This blog post is in response to Bryony Kimmings’s recently posted rant about how little good artists and performers are actually paid, and her fury at being asked to constantly de-value her work. Yes, we all know arts funding is being slashed everywhere, blah blah blah, same old story – but I think many people found it truly shocking that a well-established, regularly funded artist has revealed that she can “barely make ends meet”. She made it clear that she was writing on behalf of mid-career artists, who have had major success and sold-out tours across the UK. The emergents are a whole different category, with a fresh batch of problems. I’m here to talk about those poor fuckers.
Please note that this article is based on my PERSONAL opinions and experiences, but I know many people feel the same. If you disagree then that’s fine; I’m only an EMERGENT so I don’t know what I’m going on about really, do I? Also please note that I copied Bryony’s CAPS LOCK STYLE of writing because it’s AWESOME.
This is a sidestep from the original debate of venues vs artists, but ignited from the announcement that fully-funded artists aren’t earning enough. If successful artists such as Bryony aren’t experiencing fair wages and reasonable working hours, where the hell does that leave the desperately-trying-but-not-yet-successful artists?! I’ll tell you where – wondering what the fuck is the whole point.
So, let’s get personal. Me and Bryony actually have something in common. She mentions that three years ago she was the Artistic Director of Chisenhale Dance Space. As she left to pursue her own artistic work, I was employed there as an intern (unpaid of course). So there are a few major differences in what has happened for us since – her self-employed career has been a huge success, she is well known around the country and has won numerous awards for her work. I, on the other hand, am yet to get one slightly artistic job since I left, but at least I’m earning minimum wage now.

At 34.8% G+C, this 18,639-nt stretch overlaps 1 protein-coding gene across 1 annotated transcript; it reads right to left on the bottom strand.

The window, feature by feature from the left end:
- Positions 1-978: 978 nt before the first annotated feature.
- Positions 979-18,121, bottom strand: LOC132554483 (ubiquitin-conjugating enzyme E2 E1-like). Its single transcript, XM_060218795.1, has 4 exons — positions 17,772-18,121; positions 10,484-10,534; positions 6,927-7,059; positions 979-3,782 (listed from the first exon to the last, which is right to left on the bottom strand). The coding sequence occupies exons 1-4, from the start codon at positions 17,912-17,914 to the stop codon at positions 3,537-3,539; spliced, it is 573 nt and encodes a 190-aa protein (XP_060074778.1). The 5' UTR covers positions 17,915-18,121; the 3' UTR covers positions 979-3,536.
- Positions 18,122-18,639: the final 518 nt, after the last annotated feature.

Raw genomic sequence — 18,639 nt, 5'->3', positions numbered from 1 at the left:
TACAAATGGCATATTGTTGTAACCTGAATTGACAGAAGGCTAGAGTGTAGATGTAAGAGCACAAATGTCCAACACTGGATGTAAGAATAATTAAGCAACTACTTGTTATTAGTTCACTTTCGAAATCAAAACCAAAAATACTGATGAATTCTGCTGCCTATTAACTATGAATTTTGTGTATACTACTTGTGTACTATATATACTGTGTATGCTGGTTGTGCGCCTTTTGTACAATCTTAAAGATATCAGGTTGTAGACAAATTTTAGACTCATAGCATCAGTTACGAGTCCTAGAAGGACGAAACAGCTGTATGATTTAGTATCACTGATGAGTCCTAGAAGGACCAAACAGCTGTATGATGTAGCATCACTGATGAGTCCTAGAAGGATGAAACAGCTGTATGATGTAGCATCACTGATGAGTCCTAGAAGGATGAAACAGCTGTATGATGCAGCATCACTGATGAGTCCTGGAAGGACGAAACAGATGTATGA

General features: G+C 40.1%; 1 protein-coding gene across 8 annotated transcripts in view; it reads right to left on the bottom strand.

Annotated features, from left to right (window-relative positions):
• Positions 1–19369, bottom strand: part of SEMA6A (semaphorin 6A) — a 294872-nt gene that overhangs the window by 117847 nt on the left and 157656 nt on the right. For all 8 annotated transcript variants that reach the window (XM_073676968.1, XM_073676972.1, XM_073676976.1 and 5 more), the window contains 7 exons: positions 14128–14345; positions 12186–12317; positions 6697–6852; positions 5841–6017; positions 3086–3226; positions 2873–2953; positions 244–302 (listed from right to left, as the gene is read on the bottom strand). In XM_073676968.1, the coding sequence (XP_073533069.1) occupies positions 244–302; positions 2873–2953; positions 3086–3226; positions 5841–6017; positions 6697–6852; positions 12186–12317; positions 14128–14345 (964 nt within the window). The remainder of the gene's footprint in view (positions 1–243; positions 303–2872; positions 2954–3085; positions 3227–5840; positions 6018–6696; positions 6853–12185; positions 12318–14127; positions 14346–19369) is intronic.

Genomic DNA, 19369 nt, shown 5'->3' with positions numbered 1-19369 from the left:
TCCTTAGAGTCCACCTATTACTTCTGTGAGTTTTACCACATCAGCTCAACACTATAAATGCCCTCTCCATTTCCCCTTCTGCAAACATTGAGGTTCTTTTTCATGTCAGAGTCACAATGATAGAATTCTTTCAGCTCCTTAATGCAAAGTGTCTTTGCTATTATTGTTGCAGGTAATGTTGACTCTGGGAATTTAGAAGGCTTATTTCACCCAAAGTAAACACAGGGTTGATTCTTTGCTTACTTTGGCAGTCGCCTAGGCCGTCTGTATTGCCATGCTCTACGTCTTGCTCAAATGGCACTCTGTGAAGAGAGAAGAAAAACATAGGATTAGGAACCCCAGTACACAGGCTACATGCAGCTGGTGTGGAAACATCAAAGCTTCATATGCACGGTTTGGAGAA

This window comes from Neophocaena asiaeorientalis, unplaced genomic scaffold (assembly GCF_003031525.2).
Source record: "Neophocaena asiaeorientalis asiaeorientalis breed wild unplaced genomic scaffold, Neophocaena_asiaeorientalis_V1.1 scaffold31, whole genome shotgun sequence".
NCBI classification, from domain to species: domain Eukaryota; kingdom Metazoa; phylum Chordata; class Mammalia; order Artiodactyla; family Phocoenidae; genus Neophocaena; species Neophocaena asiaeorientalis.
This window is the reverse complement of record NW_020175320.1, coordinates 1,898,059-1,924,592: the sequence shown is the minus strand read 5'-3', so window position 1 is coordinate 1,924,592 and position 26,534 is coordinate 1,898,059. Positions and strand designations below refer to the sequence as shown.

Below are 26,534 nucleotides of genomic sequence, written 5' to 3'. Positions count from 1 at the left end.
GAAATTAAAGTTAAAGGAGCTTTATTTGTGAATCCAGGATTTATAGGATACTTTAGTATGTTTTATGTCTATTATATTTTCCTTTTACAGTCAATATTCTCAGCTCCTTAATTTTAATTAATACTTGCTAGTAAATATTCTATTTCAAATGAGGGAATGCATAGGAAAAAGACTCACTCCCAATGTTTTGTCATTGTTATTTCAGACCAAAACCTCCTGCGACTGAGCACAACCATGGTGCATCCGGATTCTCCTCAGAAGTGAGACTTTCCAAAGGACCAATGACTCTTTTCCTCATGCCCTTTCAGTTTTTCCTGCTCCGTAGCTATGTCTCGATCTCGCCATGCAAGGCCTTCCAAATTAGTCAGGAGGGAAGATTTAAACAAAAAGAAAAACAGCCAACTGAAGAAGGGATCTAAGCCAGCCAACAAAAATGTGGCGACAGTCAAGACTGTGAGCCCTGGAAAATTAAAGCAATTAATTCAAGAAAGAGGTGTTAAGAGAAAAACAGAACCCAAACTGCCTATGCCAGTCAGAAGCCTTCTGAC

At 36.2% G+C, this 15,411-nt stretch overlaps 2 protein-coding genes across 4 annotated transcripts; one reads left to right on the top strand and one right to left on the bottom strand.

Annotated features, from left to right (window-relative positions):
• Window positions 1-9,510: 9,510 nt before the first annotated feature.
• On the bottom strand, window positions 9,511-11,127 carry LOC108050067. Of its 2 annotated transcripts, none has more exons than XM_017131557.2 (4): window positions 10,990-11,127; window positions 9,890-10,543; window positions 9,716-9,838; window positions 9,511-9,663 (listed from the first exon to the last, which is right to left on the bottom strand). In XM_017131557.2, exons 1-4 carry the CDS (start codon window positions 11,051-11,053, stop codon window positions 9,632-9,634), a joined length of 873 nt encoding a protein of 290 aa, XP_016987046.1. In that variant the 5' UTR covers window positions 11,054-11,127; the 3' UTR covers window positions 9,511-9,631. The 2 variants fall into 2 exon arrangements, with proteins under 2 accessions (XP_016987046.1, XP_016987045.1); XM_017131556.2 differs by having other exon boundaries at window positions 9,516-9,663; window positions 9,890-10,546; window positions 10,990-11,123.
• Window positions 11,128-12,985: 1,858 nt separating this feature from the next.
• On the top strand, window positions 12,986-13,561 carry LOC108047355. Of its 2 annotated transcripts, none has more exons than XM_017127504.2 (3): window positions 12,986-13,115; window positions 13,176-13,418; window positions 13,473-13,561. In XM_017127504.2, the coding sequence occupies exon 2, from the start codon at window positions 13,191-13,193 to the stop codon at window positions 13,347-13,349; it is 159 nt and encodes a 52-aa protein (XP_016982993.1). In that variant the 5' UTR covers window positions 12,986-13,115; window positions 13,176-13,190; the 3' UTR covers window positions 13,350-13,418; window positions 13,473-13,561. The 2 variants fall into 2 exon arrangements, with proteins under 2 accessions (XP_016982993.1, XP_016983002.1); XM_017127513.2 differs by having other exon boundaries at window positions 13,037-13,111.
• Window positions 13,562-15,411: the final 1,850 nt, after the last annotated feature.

A few more details about my internship in a creative organisation: like many others, after slogging hard for three years and paying a ridiculous amount to graduate from university I started working for FREE. In LONDON – the explicitly expensive city Bryony describes in her article. I had no travel expenses, either, and I was commuting in rush hour from Bedford which is at least an hour out of the city. Why did I do this? Because I loved the job of course, and because graduates were fighting for unpaid internships as we were under the impression it would GET US SOMEWHERE. I was wrong. I was doing paid work alongside the unpaid work, but it just wasn’t enough to pay my rent. After three months, my internship was over and I was bankrupt; I was forced to move back in with my parents in Manchester.
So where am I now, three years on? Still living with the parents, at age 24. I have never had a salaried job, and I can count the number of times I have been paid for my artistic practice on one hand. I passed my driving test four years ago and have never been able to afford a car. My friends outside the art world are living in swish city apartments and driving around in new cars, or going on holiday twice a year. In my group of friends, the one who earns the most (£25,000) is two years younger than me and did not bother with university.
However, I know of a small handful of people in my field for whom the future looks brighter. I come from a dance background, which is a little bit different from experimental theatre but in the same bracket for funding and audience numbers purposes. Most of the performers I know have only managed to bag jobs ABROAD. Hardly any are making their own work outside educational support and if they are, they certainly aren’t getting paid for it – performing either at platforms or fringe festivals. These are a great way to get seen and network with people, but NOTHING seems to be happening afterwards. Very recently, a friend received her first funding to tour a new piece, which is very exciting – but this is one of at least 50-60 graduates I know from different universities and specialist dance/performing arts schools all over the country.
Emerging choreographers/theatre makers are the future of the industry, yet funding organisations still choose to support the older, more experienced makers. I’m not saying younger artists are better than older artists, nothing of the sort, because I don’t actually think age comes into it at all. But FRESH ideas and choreography are more likely to come from FRESH graduates, who have been FRESHLY inspired every day for three or four years. This doesn’t apply to everyone – of course there will be people coming straight from education who are simply not good enough or business savvy enough to COMPETE with the more mature, experienced artists who are at the TOP OF THEIR GAME. But at the moment, nobody is even getting a chance.